Those living with cancer who may have had treatment paused or delayed are being offered free access to online video pharmacy consultations through Boots.
Boots, in partnership with Macmillan Cancer Support, has more than 2,000 trained Boots Macmillan Information Pharmacists (BMIPs), offering specialist information and support on cancer, its treatment and possible side effects.
To offer continued support from the BMIPs during lockdown, Boots has worked with digital healthcare provider Livi, to make this service available digitally and free of charge.
Dany Bell, treatment, medicines and genomics strategic advisor at Macmillan Cancer Support, said: “Before coronavirus, many patients told us that being diagnosed with cancer and going through treatment was the scariest thing that they could imagine. These anxieties and concerns haven’t gone away – they’ve been made worse by the pandemic.
“Now, people are also contending with isolation from loved ones as they shield, uncertainty around treatment and concerns about their increased risk of contracting the virus. It is vital that people with cancer can continue to access support safely as lockdown eases, which is why we are delighted that the BMIP service is available online, allowing people to get support and advice from trained professionals from the comfort of their own homes.”
The new service will be facilitated by Boots’ digital health partner, Livi, via its online platform. The pair strengthened their partnership in April 2020 when Boots announced it had selected LIVI, as its preferred partner as it looked to expand its digital offering for customers.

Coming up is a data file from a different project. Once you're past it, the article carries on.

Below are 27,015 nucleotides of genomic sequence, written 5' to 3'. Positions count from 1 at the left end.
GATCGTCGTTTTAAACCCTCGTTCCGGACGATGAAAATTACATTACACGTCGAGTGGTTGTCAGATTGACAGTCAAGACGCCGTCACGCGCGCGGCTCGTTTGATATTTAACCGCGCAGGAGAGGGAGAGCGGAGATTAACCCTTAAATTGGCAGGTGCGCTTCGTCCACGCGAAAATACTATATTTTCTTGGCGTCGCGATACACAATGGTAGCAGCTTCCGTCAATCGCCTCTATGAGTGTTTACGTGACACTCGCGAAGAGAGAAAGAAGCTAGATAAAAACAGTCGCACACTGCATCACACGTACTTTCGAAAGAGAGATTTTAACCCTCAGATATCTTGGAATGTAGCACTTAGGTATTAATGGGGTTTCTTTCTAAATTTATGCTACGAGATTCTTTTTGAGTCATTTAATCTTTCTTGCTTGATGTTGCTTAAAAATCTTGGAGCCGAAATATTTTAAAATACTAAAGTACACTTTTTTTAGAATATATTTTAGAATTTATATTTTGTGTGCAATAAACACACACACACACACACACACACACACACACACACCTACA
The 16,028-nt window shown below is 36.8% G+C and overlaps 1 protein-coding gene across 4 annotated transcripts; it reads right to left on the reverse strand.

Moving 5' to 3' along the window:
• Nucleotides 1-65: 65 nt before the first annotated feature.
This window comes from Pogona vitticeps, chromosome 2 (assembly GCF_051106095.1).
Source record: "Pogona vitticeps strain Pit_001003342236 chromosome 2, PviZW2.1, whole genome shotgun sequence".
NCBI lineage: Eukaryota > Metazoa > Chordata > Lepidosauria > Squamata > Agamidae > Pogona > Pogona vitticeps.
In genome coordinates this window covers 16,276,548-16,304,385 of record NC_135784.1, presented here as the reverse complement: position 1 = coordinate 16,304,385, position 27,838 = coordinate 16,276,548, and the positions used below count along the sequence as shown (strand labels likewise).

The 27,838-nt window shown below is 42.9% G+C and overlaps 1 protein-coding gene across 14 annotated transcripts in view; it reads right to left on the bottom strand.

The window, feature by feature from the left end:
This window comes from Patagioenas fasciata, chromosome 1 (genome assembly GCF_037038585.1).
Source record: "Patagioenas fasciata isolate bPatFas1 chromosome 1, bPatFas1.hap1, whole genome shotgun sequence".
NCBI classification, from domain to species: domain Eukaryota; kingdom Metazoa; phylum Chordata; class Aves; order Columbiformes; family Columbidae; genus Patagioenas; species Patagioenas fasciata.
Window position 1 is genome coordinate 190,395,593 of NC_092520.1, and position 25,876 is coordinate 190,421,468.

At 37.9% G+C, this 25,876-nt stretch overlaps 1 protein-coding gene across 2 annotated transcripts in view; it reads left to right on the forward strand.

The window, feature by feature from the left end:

Juliet Bauer, UK managing director of Livi, added: “The coronavirus outbreak has highlighted the critical need for better access to high-quality digital healthcare. At Livi, we want to ensure everyone gets the expert medical care they need, at the touch of a button. Coronavirus has shown digital technology can play a vital role in helping maintain continuity of care for some of our most vulnerable or in-need.
“Our partnership with Boots means those affected by cancer can quickly and safely consult with trained healthcare professionals. This is particularly paramount at this time, when access to healthcare may have been disrupted due to the pandemic.”
Delays to diagnosis and treatment of cancer during the pandemic could cause an extra 35,000 cancer deaths, according to a BBC Panorama investigation. To tackle the backlog in cancer appointments the All-Party Parliamentary Group for Radiotherapy (APPGRT) has published a six-point plan to transform radiotherapy services, including an innovation fund for advanced radiotherapy IT and technical solutions.